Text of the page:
- As one of the few apps that support the gps on the watch I decided to give this a try.  It's kind of horrible.  My pace was all over the place, heart rate dropped out a few times, and it crashed mid run.  You can display only 4 stats simultaneously.  Sure you can cycle a few of the areas through different stats and show some fancy graphs but I don't really care about that during the run.  I much prefer the clearer, bigger, and more information dense display from the workout app.  Yeah, I think I'll stick to the default workout app for running.  Maybe strava will be better when it's released in a few weeks.  UPDATE: Runkeeper does have one unique advantage.  You can create custom workouts (very customizeable, beyond just HIIT) and then pick those from the watch.  So if you want interval training I would suggest giving Runkeeper a try.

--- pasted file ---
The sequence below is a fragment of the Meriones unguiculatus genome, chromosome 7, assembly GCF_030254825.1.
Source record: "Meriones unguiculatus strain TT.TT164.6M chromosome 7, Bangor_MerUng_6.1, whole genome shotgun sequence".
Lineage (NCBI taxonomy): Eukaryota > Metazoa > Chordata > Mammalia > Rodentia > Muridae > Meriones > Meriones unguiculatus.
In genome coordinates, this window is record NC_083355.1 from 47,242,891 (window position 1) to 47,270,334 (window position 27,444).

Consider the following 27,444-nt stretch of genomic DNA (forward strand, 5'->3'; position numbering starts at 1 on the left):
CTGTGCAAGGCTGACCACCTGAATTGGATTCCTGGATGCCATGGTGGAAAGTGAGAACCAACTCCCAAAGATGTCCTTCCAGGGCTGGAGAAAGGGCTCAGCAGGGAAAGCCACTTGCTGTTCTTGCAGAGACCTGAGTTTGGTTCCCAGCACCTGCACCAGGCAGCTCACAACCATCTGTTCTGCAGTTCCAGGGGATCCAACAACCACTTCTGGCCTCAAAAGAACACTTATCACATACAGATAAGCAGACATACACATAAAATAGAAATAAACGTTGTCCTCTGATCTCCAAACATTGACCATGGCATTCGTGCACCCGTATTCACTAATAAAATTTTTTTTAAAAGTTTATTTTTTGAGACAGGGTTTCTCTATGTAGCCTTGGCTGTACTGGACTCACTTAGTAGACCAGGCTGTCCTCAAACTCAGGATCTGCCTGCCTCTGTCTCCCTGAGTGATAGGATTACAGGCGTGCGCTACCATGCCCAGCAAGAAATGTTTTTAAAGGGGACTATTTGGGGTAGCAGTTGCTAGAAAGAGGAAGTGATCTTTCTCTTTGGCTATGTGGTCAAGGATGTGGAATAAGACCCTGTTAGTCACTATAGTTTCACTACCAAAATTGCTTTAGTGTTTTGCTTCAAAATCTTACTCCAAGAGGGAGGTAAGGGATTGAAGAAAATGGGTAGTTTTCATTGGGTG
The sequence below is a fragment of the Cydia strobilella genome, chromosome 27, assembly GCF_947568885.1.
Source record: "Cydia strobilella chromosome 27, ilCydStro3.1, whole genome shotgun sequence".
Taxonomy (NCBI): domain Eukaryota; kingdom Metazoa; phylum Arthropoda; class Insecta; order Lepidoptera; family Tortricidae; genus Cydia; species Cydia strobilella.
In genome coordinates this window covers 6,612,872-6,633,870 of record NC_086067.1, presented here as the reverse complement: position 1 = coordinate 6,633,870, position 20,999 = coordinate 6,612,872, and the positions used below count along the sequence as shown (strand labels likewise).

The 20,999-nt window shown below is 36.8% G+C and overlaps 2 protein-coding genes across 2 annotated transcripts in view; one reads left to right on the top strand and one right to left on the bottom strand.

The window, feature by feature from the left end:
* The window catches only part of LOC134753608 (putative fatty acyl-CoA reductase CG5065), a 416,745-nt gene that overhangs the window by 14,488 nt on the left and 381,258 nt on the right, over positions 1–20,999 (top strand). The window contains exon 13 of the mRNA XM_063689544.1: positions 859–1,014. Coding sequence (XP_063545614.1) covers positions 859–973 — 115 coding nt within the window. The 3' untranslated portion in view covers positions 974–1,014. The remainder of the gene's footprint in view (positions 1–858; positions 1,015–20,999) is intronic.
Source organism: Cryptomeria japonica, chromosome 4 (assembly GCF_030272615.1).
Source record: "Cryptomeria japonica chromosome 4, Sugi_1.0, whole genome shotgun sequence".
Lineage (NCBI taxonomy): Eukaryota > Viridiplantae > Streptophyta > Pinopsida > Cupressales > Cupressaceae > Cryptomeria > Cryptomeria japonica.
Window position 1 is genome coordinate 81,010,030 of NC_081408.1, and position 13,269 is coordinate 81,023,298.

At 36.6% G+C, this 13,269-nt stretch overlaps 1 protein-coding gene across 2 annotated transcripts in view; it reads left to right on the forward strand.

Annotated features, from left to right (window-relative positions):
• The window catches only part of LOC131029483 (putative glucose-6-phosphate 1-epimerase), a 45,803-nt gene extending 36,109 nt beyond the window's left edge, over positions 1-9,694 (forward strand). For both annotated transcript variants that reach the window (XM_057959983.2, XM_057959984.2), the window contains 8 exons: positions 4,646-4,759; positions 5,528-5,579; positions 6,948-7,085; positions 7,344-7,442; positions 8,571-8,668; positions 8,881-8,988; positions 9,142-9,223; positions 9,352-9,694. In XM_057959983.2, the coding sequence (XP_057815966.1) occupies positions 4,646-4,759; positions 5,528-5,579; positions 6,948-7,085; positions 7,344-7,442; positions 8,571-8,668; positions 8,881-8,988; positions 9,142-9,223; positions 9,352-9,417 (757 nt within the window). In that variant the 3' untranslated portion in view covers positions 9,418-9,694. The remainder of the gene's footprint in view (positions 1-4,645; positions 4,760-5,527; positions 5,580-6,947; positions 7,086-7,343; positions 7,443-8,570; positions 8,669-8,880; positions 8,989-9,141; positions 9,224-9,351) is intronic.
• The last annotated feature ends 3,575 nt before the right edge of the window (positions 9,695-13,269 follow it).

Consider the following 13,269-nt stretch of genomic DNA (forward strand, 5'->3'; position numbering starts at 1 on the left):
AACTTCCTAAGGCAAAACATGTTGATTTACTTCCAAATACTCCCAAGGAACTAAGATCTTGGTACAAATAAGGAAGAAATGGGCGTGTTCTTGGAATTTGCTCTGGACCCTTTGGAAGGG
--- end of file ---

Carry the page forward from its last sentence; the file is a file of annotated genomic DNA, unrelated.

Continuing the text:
Indoor bike
- Seemed to work well enough.  Calorie counts were quite a bit lower than tomtom.

Pool Swim (30 min)
- Just fantastic.  It's hands down better than tomtom.  I was able to input 25 yd pool length.  It counted my lengths, distance, pace (with splits), and even heart rate (which tomtom disables during swim) all accurately.  I did the water ejection thing a few times and the speaker was pretty much back to normal.

Outdoor bike - (13 miles)